When journalists use the word "apparently,"
or another favorite "reportedly," they are usually distancing themselves
from an event or an interpretation in the supposed interests of balance. But I
think we should read the "apparently" contained in a statement from
the head of the United Nations, Kofi Annan, relating to the killing this week
of four unarmed UN monitors by the Israeli army in its other sense.
When Annan says that those four deaths were "apparently deliberate,"
I take him to mean that the evidence shows that the killings were deliberate.
And who can disagree with him? At least 10 phone calls were made to Israeli commanders
over a period of six hours warning that artillery and aerial bombardments were
either dangerously close to or hitting the monitors' building.
The UN post, in Khaim just inside south Lebanon, was clearly marked and well-known
to the army, but nonetheless it was hit directly four times in the last hour before
an Israeli helicopter fired a precision-guided missile that tore through the roof
of an underground shelter, killing the monitors inside. A UN convoy that arrived
too late to rescue the peacekeepers was also fired on. From the evidence, it does
not get much more deliberate than that.
The problem, however, is that Western leaders, diplomats, and the media take the
"apparently" in its first sense as a way to avoid holding Israel
to account for its actions. For "apparently deliberate," read "almost
certainly accidental." That was why the best the UN Security Council could
manage after a day and a half of deliberation was a weaselly statement of "shock
and distress" at the killings, as though they were an act of God.
Our media are no less responsible for this evasiveness. They make sure "we"
the publics of the West never countenance the thought that a society like
our own, one we are always being reminded is a democracy, could sink to the depths
of inhumanity required to murder unarmed peacekeepers. Who can be taken seriously
challenging the Israeli foreign minister Tzipi Livni's assertion that "There
will never be an [Israeli] army commander that will intentionally aim at civilians
or UN soldiers [sic]"?
Even the minority in the West who have started to fear that Israel is "apparently"
slaughtering civilians across Lebanon or that it is "apparently" intending
to make refugees of a million Lebanese must presumably shrink from the idea that
Israel is also capable of killing unarmed UN monitors.
After all, our media insinuate, the two cases are not comparable.
There may be good reasons why Lebanese civilians need to suffer. Let's not forget
that they belong to a people (or is it a race or, maybe, a religion?) that gave
birth to Hezbollah. "We" can cast aside our concerns for the moment
and take it on trust that Israel has cause to kill the Lebanese or make them homeless.
Doubtless the justifications will emerge later, when we have lost interest in
the "Lebanon crisis." We may never hear what those reasons were, but
who can doubt that they exist?
The "apparent" murder of four UN monitors, however, is a deeper challenge
to our faith in our moral superiority, which is why that "apparently"
is held on to as desperately as a talisman. No civilized country could kill peacekeepers,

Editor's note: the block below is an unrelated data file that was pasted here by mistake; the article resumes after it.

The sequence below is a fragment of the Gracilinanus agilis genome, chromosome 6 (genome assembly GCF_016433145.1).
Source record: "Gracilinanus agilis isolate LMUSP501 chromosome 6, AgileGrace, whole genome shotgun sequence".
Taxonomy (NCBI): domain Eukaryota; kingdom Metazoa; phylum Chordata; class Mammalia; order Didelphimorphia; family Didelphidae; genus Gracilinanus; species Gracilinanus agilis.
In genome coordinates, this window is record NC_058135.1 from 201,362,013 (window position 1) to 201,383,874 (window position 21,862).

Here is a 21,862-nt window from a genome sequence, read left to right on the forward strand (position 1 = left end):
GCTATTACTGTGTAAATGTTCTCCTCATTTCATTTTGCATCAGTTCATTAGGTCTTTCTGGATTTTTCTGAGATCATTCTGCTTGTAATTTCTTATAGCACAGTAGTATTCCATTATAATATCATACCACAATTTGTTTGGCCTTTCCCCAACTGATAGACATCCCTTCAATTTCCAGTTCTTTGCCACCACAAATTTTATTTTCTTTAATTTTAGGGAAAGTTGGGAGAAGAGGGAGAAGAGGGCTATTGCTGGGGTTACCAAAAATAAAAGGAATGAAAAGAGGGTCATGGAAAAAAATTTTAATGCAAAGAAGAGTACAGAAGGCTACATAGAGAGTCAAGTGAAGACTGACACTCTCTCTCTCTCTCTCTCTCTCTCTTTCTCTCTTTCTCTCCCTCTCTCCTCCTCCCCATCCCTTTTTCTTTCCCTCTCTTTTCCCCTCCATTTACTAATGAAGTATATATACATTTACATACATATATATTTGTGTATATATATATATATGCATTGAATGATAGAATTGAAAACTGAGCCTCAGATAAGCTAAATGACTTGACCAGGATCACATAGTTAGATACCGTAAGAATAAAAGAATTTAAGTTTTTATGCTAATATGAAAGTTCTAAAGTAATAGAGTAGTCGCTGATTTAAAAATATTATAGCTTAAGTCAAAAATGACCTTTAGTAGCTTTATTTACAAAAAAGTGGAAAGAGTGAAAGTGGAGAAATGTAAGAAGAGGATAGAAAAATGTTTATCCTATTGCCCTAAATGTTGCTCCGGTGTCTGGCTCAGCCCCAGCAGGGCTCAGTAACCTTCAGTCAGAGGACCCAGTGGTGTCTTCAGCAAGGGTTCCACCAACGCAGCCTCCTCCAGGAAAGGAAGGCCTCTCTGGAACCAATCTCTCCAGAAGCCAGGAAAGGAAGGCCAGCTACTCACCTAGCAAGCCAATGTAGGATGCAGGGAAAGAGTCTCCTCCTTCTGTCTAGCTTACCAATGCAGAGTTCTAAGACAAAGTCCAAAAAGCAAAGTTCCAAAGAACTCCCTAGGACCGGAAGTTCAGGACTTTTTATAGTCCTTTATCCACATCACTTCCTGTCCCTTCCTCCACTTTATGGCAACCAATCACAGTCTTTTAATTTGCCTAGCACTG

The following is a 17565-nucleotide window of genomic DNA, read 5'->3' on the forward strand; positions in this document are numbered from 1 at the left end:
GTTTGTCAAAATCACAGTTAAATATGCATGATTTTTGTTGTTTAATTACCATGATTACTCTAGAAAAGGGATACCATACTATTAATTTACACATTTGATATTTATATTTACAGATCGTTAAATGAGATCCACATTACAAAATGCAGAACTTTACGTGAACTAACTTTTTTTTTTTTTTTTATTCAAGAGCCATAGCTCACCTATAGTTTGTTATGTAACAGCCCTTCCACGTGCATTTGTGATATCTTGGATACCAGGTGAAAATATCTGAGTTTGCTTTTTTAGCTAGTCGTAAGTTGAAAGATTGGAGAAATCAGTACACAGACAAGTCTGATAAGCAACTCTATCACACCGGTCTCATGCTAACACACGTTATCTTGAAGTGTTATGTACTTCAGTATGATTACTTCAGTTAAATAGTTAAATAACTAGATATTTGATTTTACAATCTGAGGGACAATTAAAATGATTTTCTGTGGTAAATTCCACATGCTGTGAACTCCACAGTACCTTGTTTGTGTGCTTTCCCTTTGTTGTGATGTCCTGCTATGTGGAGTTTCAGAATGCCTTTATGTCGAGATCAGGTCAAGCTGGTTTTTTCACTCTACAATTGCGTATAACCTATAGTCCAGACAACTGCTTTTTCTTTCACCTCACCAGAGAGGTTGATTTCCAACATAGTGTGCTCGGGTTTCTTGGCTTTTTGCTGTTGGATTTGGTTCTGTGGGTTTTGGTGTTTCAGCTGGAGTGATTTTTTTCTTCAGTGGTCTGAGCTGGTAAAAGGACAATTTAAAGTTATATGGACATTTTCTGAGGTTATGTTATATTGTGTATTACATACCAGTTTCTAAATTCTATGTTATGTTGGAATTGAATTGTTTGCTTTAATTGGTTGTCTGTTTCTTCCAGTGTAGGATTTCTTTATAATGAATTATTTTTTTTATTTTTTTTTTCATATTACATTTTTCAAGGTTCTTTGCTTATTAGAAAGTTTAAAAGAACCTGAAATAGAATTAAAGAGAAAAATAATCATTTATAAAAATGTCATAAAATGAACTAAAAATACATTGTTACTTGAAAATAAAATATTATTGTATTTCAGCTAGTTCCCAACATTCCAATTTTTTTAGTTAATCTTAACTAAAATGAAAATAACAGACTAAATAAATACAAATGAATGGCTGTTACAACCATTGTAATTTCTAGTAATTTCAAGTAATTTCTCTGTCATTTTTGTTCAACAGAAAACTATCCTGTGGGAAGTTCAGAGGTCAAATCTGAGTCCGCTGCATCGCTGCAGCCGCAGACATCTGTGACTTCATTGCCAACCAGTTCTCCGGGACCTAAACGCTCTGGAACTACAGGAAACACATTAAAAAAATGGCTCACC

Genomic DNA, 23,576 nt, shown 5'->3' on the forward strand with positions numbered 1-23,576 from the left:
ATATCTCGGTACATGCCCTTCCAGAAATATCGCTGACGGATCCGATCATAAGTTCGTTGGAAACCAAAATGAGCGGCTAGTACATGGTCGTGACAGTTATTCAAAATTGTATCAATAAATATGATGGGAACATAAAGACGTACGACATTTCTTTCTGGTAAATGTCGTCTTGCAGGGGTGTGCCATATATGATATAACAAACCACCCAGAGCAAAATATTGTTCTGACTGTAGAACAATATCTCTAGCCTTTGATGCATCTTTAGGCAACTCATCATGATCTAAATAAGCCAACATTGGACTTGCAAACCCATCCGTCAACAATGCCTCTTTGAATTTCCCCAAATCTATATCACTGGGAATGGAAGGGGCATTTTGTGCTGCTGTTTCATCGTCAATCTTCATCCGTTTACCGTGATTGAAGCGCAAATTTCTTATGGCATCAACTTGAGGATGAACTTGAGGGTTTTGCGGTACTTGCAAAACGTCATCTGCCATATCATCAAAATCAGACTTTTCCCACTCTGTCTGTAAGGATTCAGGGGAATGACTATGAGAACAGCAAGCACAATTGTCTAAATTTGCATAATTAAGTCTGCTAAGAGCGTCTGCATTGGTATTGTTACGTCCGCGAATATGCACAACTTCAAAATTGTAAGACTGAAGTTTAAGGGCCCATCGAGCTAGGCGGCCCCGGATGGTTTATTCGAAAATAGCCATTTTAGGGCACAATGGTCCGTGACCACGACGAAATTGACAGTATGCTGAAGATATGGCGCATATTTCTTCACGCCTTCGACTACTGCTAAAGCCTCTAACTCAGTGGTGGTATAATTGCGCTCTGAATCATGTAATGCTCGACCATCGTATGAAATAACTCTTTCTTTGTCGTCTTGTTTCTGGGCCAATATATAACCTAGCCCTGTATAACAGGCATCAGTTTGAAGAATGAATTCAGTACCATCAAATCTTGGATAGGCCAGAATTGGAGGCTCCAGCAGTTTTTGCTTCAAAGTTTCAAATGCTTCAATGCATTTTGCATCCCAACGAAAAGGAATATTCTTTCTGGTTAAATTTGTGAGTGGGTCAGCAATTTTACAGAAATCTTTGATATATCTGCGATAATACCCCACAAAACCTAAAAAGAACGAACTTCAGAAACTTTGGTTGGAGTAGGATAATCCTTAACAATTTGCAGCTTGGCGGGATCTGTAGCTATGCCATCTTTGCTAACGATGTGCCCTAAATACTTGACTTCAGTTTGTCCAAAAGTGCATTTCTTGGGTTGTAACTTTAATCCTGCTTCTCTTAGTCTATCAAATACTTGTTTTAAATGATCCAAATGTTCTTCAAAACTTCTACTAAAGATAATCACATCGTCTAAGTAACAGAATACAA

especially ones drawn from our own societies, from Canada, Finland, and Austria.
That is the moral separation line that divides us from the terrorists. Were that
line to be erased, we would be no different from those whom we must fight.
An iconic image of this war that our media have managed to expunge from the official
record but which keeps popping up in e-mail inboxes like a guilty secret is of
young Israeli girls, lipsticked and nail-polished as if on their way to a party,
drawing messages of death and hatred on the sides of the missiles about to be
loaded on to army trucks and tanks. In one, an out-of-focus soldier stands on
a tank paternally watching over the girls as they address another death threat
to Hezbollah's leader, Hassan Nasrallah.
Is this the truer face of Israeli society, even if it is the one we are never
shown and refuse to believe in? And are "we" in the West hurtling down
the same path?
Driving through the Jewish city of Upper Nazareth this week, I realized how inured
I am becoming to this triumphal militarism and the racism that feeds it.
Nothing surprising about the posters of "We will win" on every hoarding.
But it takes me more than a few seconds to notice that the Magen David ambulance
in front of me is flying a little national flag, the blue Star of David, from
its window. I have heard that American fire engines flew U.S. flags after 9/11,
but this somehow seems worse. How is it possible for an ambulance, the embodiment
of our neutral, civilized, universal, "Western," humanitarian values,
to fly a national flag, I think to myself? And does it make a difference that
only a few months ago Magen David joined the International Committee of the Red
Only slowly do my thoughts grow more disturbed: how many hospital administrators,
doctors, and nurses have seen that ambulance arrive at their emergency departments
and thought nothing of it? And is that the only Israeli ambulance flying the flag,
or are many others doing the same? Later, the BBC TV news answers my question.
I see two ambulances with the same flags going to the front line to collect casualties.
Will others soon cross over the border into southern Lebanon, after it is "secured,"
and will no one mention those little flags fluttering from the window?